Presentation on theme: "The Synthesis Essay - From 5 Steps to a 5"— Presentation transcript:
1 The Synthesis Essay - From 5 Steps to a 5 Jamison
2 What is the synthesis essay like? Students are presented with an introduction to and a description of an issue that has varying viewpoints associated with it.Sources can be written texts that could include nonfiction, fiction, poetry, or even drama, as well as visual texts, such as photos, charts, art work, cartoon, etc.
3 What is the purpose of the synthesis essay? The College Board wants to determine how well students can do the following:Read criticallyUnderstand textsAnalyze textsDevelop a position on a given topicSupport a position on a given topicSupport a position with appropriate evidence from outside sourcesCite sources used in the essay
4 What kinds of synthesis essays can I expect? Compare and ContrastCause and EffectAnalysisTaking a position on an argument (defend, qualify, or refute…)** Remember, everything you write is, in a sense, an argument.
5 Timing and Planning the Synthesis Essay USE the 15 minutes of time you are allotted at the beginning for your actual prewriting:Read all three of the promptsDeconstruct the synthesis prompt (overarching issue)
6 Develop the Opening Paragraph Before you begin the actual writing, jot down a few notes about How you are going to present your material. There is no need to construct a formal outline. Simply create a brief listing of the major points you want to include and the order in which you will present them.
7 Develop the Opening Paragraph – cont. **Decide which sources you will use in the essayRefer specifically to the promptClearly state your position on the given topic. Write this in a statement: “The position I’m going to take on this issue is to (support), (oppose), or (qualify).
8 Tips… You only have time for one draft, so make sure that it: Is clear, organized, logical, and thoughtfulMake sure your main points relate to your thesis/claimUse specific examples (personal and otherwise)Use selected sources to support the major point
9 Incorporating Sources… Use attribution and introduction of cited sourcesTransitionsMix of direct quotes, summary, and paraphrase** The synthesis essay requires you to be familiar with both analysis and argument.
10 Critical Reading of the Texts… Students must be able to determine the following:Purpose/thesisIntended audienceType of sourceMain pointsHistorical contextAuthority of authorHow the material is presentedSource of evidenceAny bias or agendaHow the text relates to the topicSupport or opposition toward the thesis
11 Read the following text.. “Our opposition to eminent domain is not across the board,” he [Scott G. Bullock of the Institute for Justice] said. “It has an important but limited role in government planning and the building of roads, parks, and public buildings. What we oppose is eminent domain abuse for private development, and we are encouraging legislators to curtail it.”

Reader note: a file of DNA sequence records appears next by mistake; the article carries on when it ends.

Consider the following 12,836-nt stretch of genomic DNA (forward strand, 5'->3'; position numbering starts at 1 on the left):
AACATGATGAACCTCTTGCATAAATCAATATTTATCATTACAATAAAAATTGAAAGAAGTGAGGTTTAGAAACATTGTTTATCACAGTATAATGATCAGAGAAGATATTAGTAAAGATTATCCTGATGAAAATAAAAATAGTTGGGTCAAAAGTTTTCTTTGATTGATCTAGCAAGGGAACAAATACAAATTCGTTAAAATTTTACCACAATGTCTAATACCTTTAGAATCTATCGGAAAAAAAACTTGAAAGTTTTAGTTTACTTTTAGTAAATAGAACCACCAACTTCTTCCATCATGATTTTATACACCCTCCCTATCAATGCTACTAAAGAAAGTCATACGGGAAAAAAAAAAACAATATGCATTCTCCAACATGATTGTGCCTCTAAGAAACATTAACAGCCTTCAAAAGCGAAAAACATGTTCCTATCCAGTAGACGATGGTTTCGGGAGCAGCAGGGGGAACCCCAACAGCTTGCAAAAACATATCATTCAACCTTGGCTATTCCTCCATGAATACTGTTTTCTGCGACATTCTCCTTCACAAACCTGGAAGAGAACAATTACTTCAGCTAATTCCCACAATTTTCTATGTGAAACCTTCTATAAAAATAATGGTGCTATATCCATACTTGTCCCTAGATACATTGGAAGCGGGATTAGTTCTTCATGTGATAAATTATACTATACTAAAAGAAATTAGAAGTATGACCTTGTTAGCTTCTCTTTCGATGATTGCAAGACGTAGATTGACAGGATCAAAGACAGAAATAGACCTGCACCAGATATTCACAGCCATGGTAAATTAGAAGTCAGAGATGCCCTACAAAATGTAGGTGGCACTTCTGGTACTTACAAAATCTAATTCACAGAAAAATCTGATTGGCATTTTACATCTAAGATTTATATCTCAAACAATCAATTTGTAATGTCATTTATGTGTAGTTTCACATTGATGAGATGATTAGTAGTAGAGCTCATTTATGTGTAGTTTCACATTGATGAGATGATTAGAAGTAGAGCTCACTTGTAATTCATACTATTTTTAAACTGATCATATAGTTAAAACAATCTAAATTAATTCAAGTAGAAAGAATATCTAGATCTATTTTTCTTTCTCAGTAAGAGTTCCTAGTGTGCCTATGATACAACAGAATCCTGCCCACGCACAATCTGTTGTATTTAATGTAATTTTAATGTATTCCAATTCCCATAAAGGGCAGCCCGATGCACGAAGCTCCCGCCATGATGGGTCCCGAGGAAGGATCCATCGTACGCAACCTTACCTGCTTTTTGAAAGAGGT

12 More neutral observers expressed concern that state officials, in their zeal to protect homeowners and small businesses, would handcuff local governments that are trying to revitalize dying cities and fill in blighted area with projects that produce tax revenues and jobs.“It’s fair to say that many states are on the verge of seriously overreacting to the Kelo decision,” said John D. Exheverria, executive director of the Georgetown Environmental Law and Policy Institute and an authority on land-use policy. “The danger is that some legislators are going to attempt to destroy what is a significant and sometimes painful but essential government power. The extremist position is a prescription for economic decline for many metropolitan areas around the country.”
13 Main points: (four of them) Thesis:“…what we oppose is eminent domain…curtail it.”Intended Audience:- Educated readersMain points: (four of them)Qualified opposition to Eminent DomainOpposed to ED for private developmentAcknowledges that there are those who see their position as handcuffing local officialsEcheverria says, “The danger..” He fears legislation could destroy essential gov’t power.
14 How Material is Presented: Historical Context:2006 in response to Kelo decisionHow Material is Presented:Thesis + expert’s direct quotation + acknowledgement of opposition + expert’s direct quoteType of evidence presented:Directed quotes of experts in the fieldSource of evidence:Expert opinionsAny bias or agenda:both sides of issue are presentedHow text relates to the topic:specific statements for and against eminent domainSupport of or not for thesis:one quote supports a qualifying position: “I can empathize with the home owners affected by the recent 5:4 Supreme Court decision.” The other quotes could be used to recognize those who would oppose it.
15 Summary, Paraphrase, and Quotations Locate key words or phrases and reduce the piece into its essential points.Paraphrase:Transpose the original material into your own words. This will probably be close to the number of words in the original. CitedQuotes:Text taken directly from the source, put in quotes and cited.
16 Remember… You Must establish a position and each source you choose to use must support and develop your position!